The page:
OneBeacon Insurance Group, Ltd. Earnings Call Nuggets: Debt Reduction Outlook, Undeployed Capital

On Friday, OneBeacon Insurance Group, Ltd. (NYSE:OB) reported its first quarter earnings and discussed the following topics in its earnings conference call. Here’s what executives shared with investors.

Debt Reduction Outlook

John Fox – Fenimore: My first question I guess, is on the last slide, you probably already answered it, but obviously, we’re in a period of special dividends and buyback and debt reduction and capital management, what do you see the outlook on that front in 2012?

Paul McDonough – SVP and CFO: I’d say on the debt reduction front John, that roughly 19%, 20% debt to total capital where we want to be. With respect to dividend, as I mentioned on the last call, I think a special dividend in 2012 is possible, but unlikely. With respect to share repurchase, with our shares trading well above book value, we tend to have a bias for special dividend over share repurchase. And lastly, with respect to our ordinary dividend, as I mentioned, we expect the capital freed up and run-off will fund growth in specialty and our earnings very comfortably cover our ordinary quarterly dividend as well as contribute to some growth in un-deployed capital.

John Fox – Fenimore: That’s very clear, let me came at another way, I mean, in specialty you’re making $0.10 on every $1 you write, which is very nice underwriting profit, with your current equity base and if the market continues to do well, how much premiums would you be comfortable writing at this point?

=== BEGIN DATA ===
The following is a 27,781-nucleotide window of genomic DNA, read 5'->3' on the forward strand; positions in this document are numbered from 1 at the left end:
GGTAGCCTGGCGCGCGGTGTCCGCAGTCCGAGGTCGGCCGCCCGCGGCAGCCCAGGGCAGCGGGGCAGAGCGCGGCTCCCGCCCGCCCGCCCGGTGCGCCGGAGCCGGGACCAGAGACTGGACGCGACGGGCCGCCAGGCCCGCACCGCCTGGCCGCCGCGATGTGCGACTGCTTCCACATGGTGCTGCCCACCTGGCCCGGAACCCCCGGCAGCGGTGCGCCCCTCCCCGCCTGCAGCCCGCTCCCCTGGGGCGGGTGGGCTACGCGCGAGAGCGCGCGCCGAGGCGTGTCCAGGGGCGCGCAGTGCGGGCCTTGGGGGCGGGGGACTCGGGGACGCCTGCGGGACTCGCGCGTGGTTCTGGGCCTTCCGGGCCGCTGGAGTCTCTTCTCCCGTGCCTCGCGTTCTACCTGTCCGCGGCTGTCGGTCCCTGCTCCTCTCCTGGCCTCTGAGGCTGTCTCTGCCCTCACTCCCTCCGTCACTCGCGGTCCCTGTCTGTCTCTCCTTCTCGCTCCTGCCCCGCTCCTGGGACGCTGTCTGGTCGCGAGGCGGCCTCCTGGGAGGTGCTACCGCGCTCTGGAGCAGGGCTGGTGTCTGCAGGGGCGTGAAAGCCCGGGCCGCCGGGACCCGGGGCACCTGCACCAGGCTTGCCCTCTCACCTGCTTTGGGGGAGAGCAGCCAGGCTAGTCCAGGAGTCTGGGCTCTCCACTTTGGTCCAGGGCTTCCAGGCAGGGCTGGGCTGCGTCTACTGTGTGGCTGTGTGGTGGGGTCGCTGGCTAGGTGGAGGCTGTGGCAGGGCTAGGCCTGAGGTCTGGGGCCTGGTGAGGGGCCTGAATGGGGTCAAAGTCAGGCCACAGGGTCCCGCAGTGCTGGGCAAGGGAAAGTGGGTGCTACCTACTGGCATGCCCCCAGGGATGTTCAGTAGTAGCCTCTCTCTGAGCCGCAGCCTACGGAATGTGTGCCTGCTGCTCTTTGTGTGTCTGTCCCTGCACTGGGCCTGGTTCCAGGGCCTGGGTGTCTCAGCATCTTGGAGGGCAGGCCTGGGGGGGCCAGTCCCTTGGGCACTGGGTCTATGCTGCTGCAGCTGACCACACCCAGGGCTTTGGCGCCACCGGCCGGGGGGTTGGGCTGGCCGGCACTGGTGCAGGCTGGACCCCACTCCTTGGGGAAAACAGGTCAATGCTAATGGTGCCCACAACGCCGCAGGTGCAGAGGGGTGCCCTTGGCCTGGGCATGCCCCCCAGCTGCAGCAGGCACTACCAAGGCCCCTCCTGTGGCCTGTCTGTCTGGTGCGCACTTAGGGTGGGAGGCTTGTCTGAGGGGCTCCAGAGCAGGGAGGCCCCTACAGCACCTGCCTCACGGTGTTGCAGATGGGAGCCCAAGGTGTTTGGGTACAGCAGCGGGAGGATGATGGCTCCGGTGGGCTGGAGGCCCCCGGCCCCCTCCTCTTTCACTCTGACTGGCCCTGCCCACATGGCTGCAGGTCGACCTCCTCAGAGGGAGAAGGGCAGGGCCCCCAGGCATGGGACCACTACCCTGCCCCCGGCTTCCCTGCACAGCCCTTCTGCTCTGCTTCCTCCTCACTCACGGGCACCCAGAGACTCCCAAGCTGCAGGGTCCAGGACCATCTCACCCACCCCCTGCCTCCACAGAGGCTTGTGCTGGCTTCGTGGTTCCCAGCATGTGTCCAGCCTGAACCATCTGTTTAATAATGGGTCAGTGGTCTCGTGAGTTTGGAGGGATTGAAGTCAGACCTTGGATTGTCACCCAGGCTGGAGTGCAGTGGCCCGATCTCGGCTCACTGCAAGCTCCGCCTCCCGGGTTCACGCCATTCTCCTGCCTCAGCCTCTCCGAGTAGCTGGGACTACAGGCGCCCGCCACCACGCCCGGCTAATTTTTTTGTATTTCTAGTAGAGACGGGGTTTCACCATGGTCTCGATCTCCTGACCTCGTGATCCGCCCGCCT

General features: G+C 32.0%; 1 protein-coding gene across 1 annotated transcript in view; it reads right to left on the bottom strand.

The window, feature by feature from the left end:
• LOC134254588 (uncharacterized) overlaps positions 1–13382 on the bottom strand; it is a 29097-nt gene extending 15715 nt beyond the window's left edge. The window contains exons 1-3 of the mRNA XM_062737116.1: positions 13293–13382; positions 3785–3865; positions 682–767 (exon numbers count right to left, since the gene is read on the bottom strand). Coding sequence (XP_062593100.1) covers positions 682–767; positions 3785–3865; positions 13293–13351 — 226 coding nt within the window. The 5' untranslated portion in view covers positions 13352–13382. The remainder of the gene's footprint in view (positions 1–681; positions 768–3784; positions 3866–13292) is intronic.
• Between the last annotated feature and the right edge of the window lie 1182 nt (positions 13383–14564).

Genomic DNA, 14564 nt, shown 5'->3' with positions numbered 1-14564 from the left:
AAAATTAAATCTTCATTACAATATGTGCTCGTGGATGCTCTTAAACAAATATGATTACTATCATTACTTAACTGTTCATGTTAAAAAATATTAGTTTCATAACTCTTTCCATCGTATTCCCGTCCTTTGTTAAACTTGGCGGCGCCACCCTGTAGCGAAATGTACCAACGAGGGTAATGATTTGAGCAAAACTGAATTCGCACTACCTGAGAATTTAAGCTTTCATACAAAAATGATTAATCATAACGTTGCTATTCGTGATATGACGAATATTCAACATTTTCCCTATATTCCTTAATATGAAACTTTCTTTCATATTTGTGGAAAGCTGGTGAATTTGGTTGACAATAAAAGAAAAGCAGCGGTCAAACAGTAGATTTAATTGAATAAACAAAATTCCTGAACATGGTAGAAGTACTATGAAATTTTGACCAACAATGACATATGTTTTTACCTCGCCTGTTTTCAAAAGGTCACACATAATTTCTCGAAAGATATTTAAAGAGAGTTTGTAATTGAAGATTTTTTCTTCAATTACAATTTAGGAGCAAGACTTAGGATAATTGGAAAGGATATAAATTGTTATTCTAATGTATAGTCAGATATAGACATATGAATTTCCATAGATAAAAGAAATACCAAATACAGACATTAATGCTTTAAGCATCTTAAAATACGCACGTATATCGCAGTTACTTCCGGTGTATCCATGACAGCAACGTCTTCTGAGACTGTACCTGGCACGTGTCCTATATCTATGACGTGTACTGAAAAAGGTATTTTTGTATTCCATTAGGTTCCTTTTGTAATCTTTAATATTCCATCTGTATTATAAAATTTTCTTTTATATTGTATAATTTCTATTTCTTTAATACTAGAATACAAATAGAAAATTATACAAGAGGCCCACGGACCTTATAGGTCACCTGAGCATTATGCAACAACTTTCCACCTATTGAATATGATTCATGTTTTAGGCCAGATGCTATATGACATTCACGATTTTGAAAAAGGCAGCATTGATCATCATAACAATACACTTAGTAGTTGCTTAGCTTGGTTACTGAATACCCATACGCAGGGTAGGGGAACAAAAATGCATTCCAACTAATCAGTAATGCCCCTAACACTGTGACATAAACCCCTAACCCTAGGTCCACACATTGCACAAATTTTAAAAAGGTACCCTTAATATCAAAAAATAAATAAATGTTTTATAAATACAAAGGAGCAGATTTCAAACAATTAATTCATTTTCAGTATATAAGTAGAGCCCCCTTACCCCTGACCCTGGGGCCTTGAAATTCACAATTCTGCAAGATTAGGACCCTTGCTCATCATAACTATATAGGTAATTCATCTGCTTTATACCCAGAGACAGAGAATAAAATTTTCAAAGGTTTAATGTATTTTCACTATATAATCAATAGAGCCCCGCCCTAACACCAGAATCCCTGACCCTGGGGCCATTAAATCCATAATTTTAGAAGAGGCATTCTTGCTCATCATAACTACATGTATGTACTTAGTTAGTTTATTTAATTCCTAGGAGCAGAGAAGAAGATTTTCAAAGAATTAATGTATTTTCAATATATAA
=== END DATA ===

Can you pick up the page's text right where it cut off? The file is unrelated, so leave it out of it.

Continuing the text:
T. Michael Miller – President and CEO: John, it’s Mike. Obviously, we’ve got plenty of room, 17% growth in the first quarter and specialty is clearly a very strong quarter. Probably a little bit higher than one might expect for the full year, but we don’t see any near term problems given the current market conditions in our capital position supporting what we see as a near-term growth prospects.

John Fox – Fenimore: On the investment area, so I guess back to Paul. Can you talk about the $300 million in short-term investments, which obviously are earning nothing, why that amount is there – you know, an opportunity you talked about going more into corporates and buying a little bit more duration. Is there a possibility of taking some of that and continuing with those trends?

Paul McDonough – SVP and CFO: John, the $300 million is certainly higher than we would like higher than optimal. Our expectation is that we bring that down and put it to work in the 3- to 5-year area and lately we’ve been mostly putting out of the corporates and CMBS.

John Fox – Fenimore: Is there a kind of normal amount of short-term investments?

Paul McDonough – SVP and CFO: I think the optimal amount would be closer to $100 million to $150 million.

Undeployed Capital

Sarah DeWitt – Barclays Capital: Could you update us following up on the last question on what your current excess capital position is right now, and then on the runoff business, over what time period do you expect that to runoff and what’s your outlook for the potential for further reserve strengthening there?